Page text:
Increasingly, people are adopting cats from shelters and rescues. To be exact, more than 1.6 million cats and kittens annually, according to the ASPCA. Further evidence is the Million Cat Challenge (millioncatchallenge.org), which was originally launched to save the lives of one million shelter cats in North America. Exceeding all expectations, the more than 1,500 North American animal shelters in the Challenge saved 2 million cats.
And what about concerns that the shelter cat you adopt is a sick cat? “Oh no; the vast majority are just fine,” reassures Dr. Kate Hurley, director of Koret Shelter Medicine Program at University of California, Davis, and a co-founder of the Challenge, supported by Maddie’s Fund.
Dr. Dean Vicksman, a private practicing veterinarian in Denver, Colorado, who once served as the chair of the board of directors of the Denver Dumb Friends League and currently is a board member for the Winn Feline Foundation. “Absolutely, there are far more healthy cats.”
That’s good news! And, all those things you’ve heard are true. By adopting, you save that life and free up space for another cat. But, what should you be looking for in your new rescue cat?
“When it comes to adopting a new cat into your household, there are a few factors at play to help you make the best decision,” says Shannon Bowers, a registered veterinary technician and also a claims adjuster at Embrace Pet Insurance. “One of the most important factors is the potential new cat’s medical history. You, of course, want to be sure that your new pet is healthy before welcoming him or her into your home and exposing him or her to your other cats.”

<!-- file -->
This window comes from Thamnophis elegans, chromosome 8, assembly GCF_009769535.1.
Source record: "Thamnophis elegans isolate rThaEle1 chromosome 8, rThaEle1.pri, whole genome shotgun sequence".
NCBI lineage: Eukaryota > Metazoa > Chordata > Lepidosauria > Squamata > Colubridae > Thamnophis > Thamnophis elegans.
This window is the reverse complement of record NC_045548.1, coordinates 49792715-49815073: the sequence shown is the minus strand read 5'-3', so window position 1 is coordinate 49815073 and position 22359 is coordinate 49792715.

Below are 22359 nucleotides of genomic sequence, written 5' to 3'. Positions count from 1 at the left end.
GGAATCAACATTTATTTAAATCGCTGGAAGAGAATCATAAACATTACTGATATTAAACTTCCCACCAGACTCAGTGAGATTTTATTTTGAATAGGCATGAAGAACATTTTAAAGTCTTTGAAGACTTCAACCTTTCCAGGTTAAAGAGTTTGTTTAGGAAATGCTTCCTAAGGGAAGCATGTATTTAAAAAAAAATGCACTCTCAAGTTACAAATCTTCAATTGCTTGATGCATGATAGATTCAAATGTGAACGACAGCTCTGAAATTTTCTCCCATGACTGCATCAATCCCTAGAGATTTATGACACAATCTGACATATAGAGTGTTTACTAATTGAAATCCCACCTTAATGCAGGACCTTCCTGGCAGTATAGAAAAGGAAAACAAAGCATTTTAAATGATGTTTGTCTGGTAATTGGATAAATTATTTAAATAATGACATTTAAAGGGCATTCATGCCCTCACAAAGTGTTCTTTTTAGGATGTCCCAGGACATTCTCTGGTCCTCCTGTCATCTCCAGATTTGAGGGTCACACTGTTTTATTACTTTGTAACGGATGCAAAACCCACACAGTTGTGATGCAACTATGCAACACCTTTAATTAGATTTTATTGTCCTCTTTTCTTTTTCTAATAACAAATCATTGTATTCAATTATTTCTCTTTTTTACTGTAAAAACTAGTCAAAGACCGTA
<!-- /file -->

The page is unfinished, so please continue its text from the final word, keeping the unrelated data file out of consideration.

The problem is that, of course, in a shelter environment there is likely no way to get the entire medical history, but the immediate history is what matters most, which Dr. Vicksman says shelters are ethically obligated to be honest about.
If you’re the cautious type, it’s reasonable to adopt a cat who’s been in the shelter a while so any medical issue will perhaps have had enough time to be exposed and treated. On the other paw, the faster cats, especially kittens, are removed from even the best of shelters into a home environment, the less exposure they will have to infectious disease in the first place. So what diseases should you be on the lookout for?
No doubt the scariest problems are panleukopenia (feline distemper) and feline infectious peritonitis (FIP).
Panleukopenia is the feline parvovirus, and it can spread quickly through a population of unvaccinated kittens. It’s challenging for shelters, not only because kittens get so sick that they may not survive, but the virus can survive for up to a year in the environment. Cats may become infected without ever coming into direct contact with an infected cat.
While Winn Feline Foundation-funded research now shows promise for some drugs to treat FIP, nothing has yet been approved by the FDA. And FIP is otherwise fatal.
“Nothing is so horrible as FIP,” Dr. Hurley says. FIP itself is not contagious — though the benign enteric feline coronavirus that mutates in some cats into FIP is contagious. FIP is complicated. “FIP certainly occurs in well-maintained and well-run traditional shelters, but it’s rare,” Dr. Hurley says. “Mostly we experience FIP with kittens in an overcrowded facility with group housing or many kittens cohabitating in a sanctuary.”